FAQ
Log In
Wednesday 26th April 2017
News
 › 
 › 

Ancient Egyptians used cannabis

30th January 2007

Scientists from the University of Manchester are hoping to unearth the medicinal secrets of the ancient Egyptians.

The British team is travelling to Sinai to study ancient Egyptian medicine which would have been in use 5,000 years ago.  They plan to compare modern plant species in the region with those used by tribes, such as the Bedouin, and plant remains found in ancient tombs.  Ancient Egyptian medicine was highly advanced; scientists believe they used willow bark and cannabis for pain relief and knew that honey could stop the spread of bacteria in open wounds.  The main aim of the project will be to establish how these ancient people knew which medicines to use.  Researcher Dr Ryan Metcalf said, "We know that the ancient Egyptians had extensive trade routes and it is entirely possible that both medicinal plants and the knowledge to use them effectively were traded between regions and countries."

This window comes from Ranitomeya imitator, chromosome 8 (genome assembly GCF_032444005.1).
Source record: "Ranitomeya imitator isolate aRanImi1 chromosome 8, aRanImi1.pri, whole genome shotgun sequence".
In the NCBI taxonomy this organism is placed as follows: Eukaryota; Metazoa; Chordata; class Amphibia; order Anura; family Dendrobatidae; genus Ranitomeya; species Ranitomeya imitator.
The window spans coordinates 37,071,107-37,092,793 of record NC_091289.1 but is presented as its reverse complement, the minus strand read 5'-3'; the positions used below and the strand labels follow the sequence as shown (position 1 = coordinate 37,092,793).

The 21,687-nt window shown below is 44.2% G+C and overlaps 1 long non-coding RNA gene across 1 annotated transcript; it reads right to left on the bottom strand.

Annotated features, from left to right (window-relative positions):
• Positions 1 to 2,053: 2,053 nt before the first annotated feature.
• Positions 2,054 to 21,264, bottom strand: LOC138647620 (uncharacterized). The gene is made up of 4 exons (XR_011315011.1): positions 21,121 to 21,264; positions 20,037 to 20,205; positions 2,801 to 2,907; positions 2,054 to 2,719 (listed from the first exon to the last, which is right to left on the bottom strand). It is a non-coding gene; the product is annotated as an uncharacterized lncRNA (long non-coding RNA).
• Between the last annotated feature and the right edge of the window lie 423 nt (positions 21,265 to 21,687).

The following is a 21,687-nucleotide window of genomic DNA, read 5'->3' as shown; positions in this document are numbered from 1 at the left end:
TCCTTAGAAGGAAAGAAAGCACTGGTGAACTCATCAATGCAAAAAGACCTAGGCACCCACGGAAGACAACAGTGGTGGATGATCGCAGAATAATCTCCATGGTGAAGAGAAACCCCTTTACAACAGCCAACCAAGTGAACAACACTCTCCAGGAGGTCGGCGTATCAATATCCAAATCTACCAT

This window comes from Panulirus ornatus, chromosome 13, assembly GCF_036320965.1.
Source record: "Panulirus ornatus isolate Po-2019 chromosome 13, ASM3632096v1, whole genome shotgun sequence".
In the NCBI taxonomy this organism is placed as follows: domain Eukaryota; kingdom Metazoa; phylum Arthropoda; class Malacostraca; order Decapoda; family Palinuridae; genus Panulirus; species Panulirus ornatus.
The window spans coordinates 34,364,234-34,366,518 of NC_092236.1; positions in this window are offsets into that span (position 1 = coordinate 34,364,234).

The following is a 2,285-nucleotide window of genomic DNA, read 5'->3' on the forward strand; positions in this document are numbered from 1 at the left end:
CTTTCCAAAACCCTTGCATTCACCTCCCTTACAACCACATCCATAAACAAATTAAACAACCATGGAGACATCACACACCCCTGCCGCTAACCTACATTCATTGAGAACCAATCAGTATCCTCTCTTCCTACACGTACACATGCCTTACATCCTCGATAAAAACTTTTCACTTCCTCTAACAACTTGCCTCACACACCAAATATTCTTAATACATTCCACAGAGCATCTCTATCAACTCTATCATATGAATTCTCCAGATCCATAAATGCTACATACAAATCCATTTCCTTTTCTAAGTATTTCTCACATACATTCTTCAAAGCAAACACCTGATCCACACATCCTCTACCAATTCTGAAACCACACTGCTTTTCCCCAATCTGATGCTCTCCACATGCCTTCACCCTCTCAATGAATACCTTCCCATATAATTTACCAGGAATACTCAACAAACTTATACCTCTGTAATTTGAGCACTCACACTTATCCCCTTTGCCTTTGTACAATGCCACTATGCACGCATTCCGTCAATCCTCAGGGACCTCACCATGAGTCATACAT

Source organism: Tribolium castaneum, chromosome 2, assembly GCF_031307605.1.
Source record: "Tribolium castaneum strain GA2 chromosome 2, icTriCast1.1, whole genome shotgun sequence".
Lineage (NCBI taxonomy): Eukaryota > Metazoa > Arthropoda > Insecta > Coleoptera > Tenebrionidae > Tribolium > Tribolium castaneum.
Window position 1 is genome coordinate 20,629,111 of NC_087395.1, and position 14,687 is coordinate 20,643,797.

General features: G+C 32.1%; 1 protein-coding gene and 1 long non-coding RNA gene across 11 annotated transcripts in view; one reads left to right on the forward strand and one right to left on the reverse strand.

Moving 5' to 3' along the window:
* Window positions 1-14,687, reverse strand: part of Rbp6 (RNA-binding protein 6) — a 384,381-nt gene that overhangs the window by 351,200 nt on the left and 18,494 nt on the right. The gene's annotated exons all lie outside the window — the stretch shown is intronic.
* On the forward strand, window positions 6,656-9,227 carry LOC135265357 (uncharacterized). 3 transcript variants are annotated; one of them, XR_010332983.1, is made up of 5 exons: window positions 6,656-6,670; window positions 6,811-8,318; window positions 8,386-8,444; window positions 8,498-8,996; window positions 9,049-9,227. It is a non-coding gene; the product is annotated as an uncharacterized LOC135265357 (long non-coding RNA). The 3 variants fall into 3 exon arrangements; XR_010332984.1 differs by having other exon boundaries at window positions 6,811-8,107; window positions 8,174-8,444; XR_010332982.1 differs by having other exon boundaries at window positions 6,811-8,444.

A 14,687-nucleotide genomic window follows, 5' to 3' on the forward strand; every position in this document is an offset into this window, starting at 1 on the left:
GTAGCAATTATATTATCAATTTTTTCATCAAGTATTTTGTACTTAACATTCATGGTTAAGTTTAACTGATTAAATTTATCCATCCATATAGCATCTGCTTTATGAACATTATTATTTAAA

The researchers hope to work alongside the Egyptian Medicinal Plant Conservation Project in Sinai, which aims to preserve the biodiversity of the region through co-operation with local Bedouin tribes.

 

Share this page

Comments

There are no comments for this article, be the first to comment!


Post your comment

Only registered users can comment. Fill in your e-mail address for quick registration.

Your email address:

Your comment will be checked by a Healthcare Today moderator before it is published on the site.

Article Information

Title: Ancient Egyptians used cannabis
Author:
Article Id: 1874
Date Added: 30th Jan 2007

Sources

BBC News

Recent Related Articles

Brexit fears prompting EU nurses to desert the UK

UK needs to recruit 1.6m new care workers by 2022

Actions

Add to scrapbook
Show Comments
Add comment
Find all related articles

Tags

Mayden - Innovative cloud-based applications for healthcare
© Mayden Foundation 2017